Currency experts are anxiously fixated on what the final details for Brexit will look like. But it seems simple to me: If it’s good it’s good, and if it’s bad then the country will soon make it better. Parliament won’t vote for it, May could get thrown out, we get a new leader or we head to another general election. Sure, there might be a rocky period for the pound but all of this ultimately raises the chances of another Brexit referendum. This is again another sterling positive, according to ma
Sterling could certainly tank — but it won’t be due to Brexit Cached Page below :
Company: cnbc, Activity: cnbc, Date: 2018-10-23  Authors: matt clinch, christof stache, afp, getty images
Keywords: news, cnbc, companies, brexit, wont, tank, bad, worry, pound, sterling, experts, good, vote, certainly, parliament, deal


Sterling could certainly tank — but it won't be due to Brexit

Surely there’s only one way the British pound can trade in the coming months.

Currency experts are anxiously fixated on what the final details for Brexit will look like. But it seems simple to me: If it’s good it’s good, and if it’s bad then the country will soon make it better.

What does this mean? Well, if we do get a deal from Prime Minister Theresa May and most U.K. lawmakers seem to like it, then Parliament approves it and it ends years of worry and uncertainty. Sterling rises.

If it’s bad, or it looks like we’ll crash out of the EU without a deal, then politics will once again move swiftly to balance the ship. Parliament won’t vote for it, May could get thrown out, we get a new leader or we head to another general election. Sure, there might be a rocky period for the pound but all of this ultimately raises the chances of another Brexit referendum. This is again another sterling positive, according to many experts, especially if it reverses the 2016 vote.

Simon Derrick at BNY Mellon said in a research note last week that “positioning and pricing data suggest that while investors remain cautiously positioned towards GBP (the pound), quite a lot of the stresses that were apparent in the summer have dissipated.”

Indeed, his analysis sorts through all the possible outcomes and gives a very low probability for a sudden change in sentiment. Instead, it seems as if those in the City of London are more worried about a situation that’s only indirectly linked to the current Brexit impasse. Namely, the left-leaning Labour party gaining power in any snap vote.


Company: cnbc, Activity: cnbc, Date: 2018-10-23  Authors: matt clinch, christof stache, afp, getty images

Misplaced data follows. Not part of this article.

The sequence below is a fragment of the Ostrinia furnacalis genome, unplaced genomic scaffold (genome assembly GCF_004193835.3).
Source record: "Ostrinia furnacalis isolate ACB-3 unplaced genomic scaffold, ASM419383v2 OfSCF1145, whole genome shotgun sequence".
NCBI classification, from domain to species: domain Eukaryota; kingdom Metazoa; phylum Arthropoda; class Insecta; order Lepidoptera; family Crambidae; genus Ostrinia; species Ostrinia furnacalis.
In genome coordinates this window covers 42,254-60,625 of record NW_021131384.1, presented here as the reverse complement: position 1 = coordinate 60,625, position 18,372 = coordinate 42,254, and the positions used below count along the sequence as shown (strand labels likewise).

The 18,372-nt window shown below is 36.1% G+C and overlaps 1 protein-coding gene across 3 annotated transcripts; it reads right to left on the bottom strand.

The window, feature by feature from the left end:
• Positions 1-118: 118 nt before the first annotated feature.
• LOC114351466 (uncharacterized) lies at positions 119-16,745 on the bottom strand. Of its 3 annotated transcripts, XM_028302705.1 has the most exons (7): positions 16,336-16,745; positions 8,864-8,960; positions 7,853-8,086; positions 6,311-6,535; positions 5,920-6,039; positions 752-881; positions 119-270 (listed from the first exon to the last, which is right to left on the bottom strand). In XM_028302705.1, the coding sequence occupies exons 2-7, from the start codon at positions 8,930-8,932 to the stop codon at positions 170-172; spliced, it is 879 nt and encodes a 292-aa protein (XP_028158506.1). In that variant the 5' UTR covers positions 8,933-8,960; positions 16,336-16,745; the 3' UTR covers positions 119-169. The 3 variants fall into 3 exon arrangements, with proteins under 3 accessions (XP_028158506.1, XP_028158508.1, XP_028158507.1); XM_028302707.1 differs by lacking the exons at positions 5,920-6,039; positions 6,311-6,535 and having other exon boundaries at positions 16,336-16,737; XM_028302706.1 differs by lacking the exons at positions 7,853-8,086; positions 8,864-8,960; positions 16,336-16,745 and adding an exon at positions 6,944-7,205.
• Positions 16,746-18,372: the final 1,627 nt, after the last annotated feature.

Keywords: news, cnbc, companies, brexit, wont, tank, bad, worry, pound, sterling, experts, good, vote, certainly, parliament, deal


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Trump: ‘It certainly looks’ like Khashoggi is dead

President Donald Trump acknowledged Thursday that Jamal Khashoggi is likely dead, amid a rising firestorm over the journalist’s disappearance. If Saudi Arabia is found responsible for Khashoggi’s death, Trump will consider “very severe consequences” for the oil rich U.S. ally, he added. Some members of Congress have called for sanctions on Saudi Arabia, which Trump has resisted as he questions the role of that country’s regime in Khashoggi’s disappearance. Earlier Thursday, Secretary of State Mi


President Donald Trump acknowledged Thursday that Jamal Khashoggi is likely dead, amid a rising firestorm over the journalist’s disappearance. If Saudi Arabia is found responsible for Khashoggi’s death, Trump will consider “very severe consequences” for the oil rich U.S. ally, he added. Some members of Congress have called for sanctions on Saudi Arabia, which Trump has resisted as he questions the role of that country’s regime in Khashoggi’s disappearance. Earlier Thursday, Secretary of State Mi
Trump: ‘It certainly looks’ like Khashoggi is dead Cached Page below :
Company: cnbc, Activity: cnbc, Date: 2018-10-18  Authors: jacob pramuk, kevin lamarque
Keywords: news, cnbc, companies, wanted, secretary, dead, khashoggi, looks, trump, saudi, certainly, arabia, way, questions, president, khashoggis


Trump: 'It certainly looks' like Khashoggi is dead

President Donald Trump acknowledged Thursday that Jamal Khashoggi is likely dead, amid a rising firestorm over the journalist’s disappearance.

“It certainly looks that way to me. It’s very sad,” the president said as he prepared to leave for a campaign rally in Montana. If Saudi Arabia is found responsible for Khashoggi’s death, Trump will consider “very severe consequences” for the oil rich U.S. ally, he added.

The comments come as Trump faces mounting criticism from lawmakers for taking too soft a stance on the kingdom’s conduct. Some members of Congress have called for sanctions on Saudi Arabia, which Trump has resisted as he questions the role of that country’s regime in Khashoggi’s disappearance.

Earlier Thursday, Secretary of State Mike Pompeo said Trump wanted to give Saudi Arabia “a few more days to complete” an investigation into what happened. At the time, he did not answer reporters’ questions about whether Khashoggi died.